Canada's top line dominates Germans

Canada's Ryan Nugent-Hopkins (center L) celebrates his goal with team mates Dougie Hamilton (L), Jonathan Huberdeau (front), Scott Harrington (2nd R), and J.C. Lipon (R) against Germany in the first period of their preliminary round game during the 2013 IIHF U20 World Junior Hockey Championship in Ufa, Dec. 26, 2012.

Credits: EUTERS/Mark Blinch


UFA, RUSSIA - In another time, in what would have been close to about halfway around the world, Mark Scheifele and Ryan Nugent-Hopkins would probably have been playing against each other Wednesday.

Instead, the pair were united on Team Canada's top line - along with Jonathan Huberdeau - and the trio produced nine points in Canada's 9-3 victory over Germany in their opening game of the world junior championship.

One of the good things about the NHL lockout is it has afforded Nugent-Hopkins and Scheifele another shot at a gold medal and, yes it was "just" the Germans, but the pair got Canada's offence off to a good start.

According to the obliterated NHL schedule, Scheifele, who would have been almost a lock to make the Winnipeg Jets this season, and would have been visiting Nugent-Hopkins and his Edmonton Oilers for a Boxing Day matchup.

Instead, they were matched up with Huberdeau, taken third overall behind Nugent-Hopkins by the Florida Panthers in the 2011 NHL draft (the Jets took Scheifele seventh overall).

Scoring goals was a bit of a concern for Team Canada heading into the tournament and RNH - with a year in the NHL under his belt and finalist for the Calder Trophy as rookie of the year on his resume - was expected to dominate.

He did not disappoint.

Nugent-Hopkins had five points - a goal and four assists - and Scheifele had a pair of goals to help Canada get off to a decent start against the overmatched Germans.

Canada still has a lot of work to do in terms of its play in its own zone - they looked befuddled more than once against a German team that's not overly quick - and there were some atrocious turnovers.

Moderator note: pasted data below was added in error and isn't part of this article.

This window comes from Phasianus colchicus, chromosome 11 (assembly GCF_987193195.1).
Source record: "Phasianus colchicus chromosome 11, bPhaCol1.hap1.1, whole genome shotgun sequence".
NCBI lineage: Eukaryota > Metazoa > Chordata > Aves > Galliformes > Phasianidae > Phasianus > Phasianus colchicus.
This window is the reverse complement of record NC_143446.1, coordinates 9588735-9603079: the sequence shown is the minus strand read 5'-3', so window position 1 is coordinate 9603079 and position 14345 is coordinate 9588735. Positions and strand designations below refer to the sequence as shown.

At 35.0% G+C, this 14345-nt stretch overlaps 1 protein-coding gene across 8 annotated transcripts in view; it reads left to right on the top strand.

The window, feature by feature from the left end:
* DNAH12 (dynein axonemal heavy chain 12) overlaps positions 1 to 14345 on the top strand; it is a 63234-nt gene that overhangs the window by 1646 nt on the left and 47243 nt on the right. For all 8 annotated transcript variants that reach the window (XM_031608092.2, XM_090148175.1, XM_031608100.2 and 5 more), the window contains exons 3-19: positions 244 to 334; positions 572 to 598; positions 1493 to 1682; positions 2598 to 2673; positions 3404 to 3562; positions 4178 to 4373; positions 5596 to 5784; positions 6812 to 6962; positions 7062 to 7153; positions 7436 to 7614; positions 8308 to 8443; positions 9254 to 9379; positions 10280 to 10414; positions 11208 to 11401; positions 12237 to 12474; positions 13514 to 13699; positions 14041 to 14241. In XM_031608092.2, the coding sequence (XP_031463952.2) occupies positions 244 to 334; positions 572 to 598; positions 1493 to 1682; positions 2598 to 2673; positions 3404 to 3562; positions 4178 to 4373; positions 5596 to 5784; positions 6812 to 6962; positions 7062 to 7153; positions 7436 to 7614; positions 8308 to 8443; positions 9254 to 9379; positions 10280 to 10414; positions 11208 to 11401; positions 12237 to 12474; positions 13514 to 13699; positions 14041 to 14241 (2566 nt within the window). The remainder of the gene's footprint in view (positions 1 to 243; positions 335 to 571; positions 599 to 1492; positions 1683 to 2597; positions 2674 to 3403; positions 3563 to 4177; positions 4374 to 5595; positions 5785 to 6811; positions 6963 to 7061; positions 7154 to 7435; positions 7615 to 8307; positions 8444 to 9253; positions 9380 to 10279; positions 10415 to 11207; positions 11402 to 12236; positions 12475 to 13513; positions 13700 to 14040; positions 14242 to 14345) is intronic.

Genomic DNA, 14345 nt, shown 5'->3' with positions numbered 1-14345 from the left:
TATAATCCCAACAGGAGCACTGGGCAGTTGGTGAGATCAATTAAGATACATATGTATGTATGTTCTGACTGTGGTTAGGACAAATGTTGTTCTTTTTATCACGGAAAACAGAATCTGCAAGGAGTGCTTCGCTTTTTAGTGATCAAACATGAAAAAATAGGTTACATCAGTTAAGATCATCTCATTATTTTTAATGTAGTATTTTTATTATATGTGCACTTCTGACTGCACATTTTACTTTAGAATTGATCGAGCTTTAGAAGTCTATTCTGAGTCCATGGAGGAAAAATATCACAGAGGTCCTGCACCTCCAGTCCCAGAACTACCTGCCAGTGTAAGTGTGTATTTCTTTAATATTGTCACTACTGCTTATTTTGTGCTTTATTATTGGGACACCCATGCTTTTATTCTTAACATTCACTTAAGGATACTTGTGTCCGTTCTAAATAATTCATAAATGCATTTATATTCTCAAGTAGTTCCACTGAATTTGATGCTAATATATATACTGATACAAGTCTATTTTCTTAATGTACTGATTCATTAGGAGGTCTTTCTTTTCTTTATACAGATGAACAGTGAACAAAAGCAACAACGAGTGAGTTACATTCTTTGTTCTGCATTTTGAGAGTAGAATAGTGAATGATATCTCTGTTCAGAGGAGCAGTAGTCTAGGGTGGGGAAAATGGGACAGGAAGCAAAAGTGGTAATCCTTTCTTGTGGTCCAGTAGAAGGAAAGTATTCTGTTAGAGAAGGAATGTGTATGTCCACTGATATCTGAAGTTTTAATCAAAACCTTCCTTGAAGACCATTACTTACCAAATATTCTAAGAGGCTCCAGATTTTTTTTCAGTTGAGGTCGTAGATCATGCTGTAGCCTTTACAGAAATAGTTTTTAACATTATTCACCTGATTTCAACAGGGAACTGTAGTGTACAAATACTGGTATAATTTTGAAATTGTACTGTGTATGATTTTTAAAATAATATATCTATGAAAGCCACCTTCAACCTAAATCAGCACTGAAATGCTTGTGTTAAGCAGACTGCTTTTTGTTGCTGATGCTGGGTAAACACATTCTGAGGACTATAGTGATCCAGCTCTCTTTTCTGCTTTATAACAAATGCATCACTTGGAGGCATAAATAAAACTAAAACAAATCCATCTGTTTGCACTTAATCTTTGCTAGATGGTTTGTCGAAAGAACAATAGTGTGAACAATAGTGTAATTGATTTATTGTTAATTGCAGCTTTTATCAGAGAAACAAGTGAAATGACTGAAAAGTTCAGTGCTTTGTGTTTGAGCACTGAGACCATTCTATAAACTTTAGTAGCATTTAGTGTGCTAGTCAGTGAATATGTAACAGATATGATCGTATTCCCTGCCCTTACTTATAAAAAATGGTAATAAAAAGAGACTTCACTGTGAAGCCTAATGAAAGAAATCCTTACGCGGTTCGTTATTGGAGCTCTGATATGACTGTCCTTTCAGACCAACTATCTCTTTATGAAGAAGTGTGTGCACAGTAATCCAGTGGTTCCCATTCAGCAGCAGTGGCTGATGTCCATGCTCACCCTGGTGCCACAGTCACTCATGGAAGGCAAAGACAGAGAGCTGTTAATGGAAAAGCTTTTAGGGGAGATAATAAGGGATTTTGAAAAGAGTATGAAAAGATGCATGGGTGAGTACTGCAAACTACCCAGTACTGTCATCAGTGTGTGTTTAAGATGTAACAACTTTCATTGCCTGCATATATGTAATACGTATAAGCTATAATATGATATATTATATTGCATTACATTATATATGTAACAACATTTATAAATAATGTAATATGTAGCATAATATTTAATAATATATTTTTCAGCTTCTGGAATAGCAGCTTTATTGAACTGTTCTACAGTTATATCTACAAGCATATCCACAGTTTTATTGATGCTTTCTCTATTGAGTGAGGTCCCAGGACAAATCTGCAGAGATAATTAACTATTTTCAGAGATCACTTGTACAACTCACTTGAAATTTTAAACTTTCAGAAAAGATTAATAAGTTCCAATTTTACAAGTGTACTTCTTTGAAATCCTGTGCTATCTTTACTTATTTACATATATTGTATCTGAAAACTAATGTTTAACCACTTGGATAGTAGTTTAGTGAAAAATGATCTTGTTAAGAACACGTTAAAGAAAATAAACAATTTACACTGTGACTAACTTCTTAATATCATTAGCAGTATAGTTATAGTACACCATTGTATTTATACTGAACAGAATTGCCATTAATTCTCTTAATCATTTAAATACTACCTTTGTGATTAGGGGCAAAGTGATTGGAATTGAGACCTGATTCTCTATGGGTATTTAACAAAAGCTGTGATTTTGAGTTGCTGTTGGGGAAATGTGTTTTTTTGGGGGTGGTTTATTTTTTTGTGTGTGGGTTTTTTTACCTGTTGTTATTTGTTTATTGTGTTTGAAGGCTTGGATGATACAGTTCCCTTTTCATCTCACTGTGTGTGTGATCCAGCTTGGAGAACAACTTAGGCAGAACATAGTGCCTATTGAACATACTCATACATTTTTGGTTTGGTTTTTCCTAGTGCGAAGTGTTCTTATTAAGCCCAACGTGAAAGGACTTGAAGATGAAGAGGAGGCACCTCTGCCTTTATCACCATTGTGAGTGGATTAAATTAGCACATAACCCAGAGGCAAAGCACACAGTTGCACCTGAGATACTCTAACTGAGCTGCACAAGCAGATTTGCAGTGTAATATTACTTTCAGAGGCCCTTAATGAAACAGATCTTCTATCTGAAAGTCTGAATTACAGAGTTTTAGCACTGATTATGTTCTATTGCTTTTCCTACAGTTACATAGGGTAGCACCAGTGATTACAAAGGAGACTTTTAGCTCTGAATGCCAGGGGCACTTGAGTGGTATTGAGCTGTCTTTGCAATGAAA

But there's another game against the Slovaks Friday to work on those errors before they face the USA and Russia to wrap up the opening round.

The top line combined for an important goal with just a couple of seconds left in the second period. It came after a couple of mistakes by Canada on defence, allowing Leonhard Pfoderl to take a pass and go to the net to make it 6-2 at 16:22 and a brutal turnover by Mark McNeill (a blind backhand pass) that sent Nickolas Latta in to score less than two minutes later.

Canada's Lockout Line scored off the rush with those two seconds left with Scheifele finishing off a crisp three-way passing play which saw Huberdeau feed RNH just over the German blue line and then Nugent-Hopkins finding Sheifele's tape as he went to the far post.

In Canada's end, goaltender Malcolm Subban got off to a decent start, too, making a couple of good saves, including a good pad save on Dennis Reimer when it was 2-0 for Canada. He didn't have much of a shot on a power-play goal by Tobias Rieder, who had the open side for a one-timer to make it 2-1. Both the Pfoderl and Latta goals were clean-cut chances after mistakes in front of him.

He made a big save on Frederik Tiffels early in the third after a lost faceoff to his left (faceoffs are another area Canada needs to clean up). He was also sharp with seven minutes to go moving to his left to stop Rieder.

Another positive was some offence from farther down the lineup. Jonathan Drouin, the 17-year-old from the Halifax Mooseheads whose been charging up the draft chart, had a goal and a stylish backhand setup from behind the net to Ryan Strome.

In all, eight different players scored for Canada which made for an encouraging start.

There's no overlooking the ragged play in their own zone at times, but there's time to buff that up.

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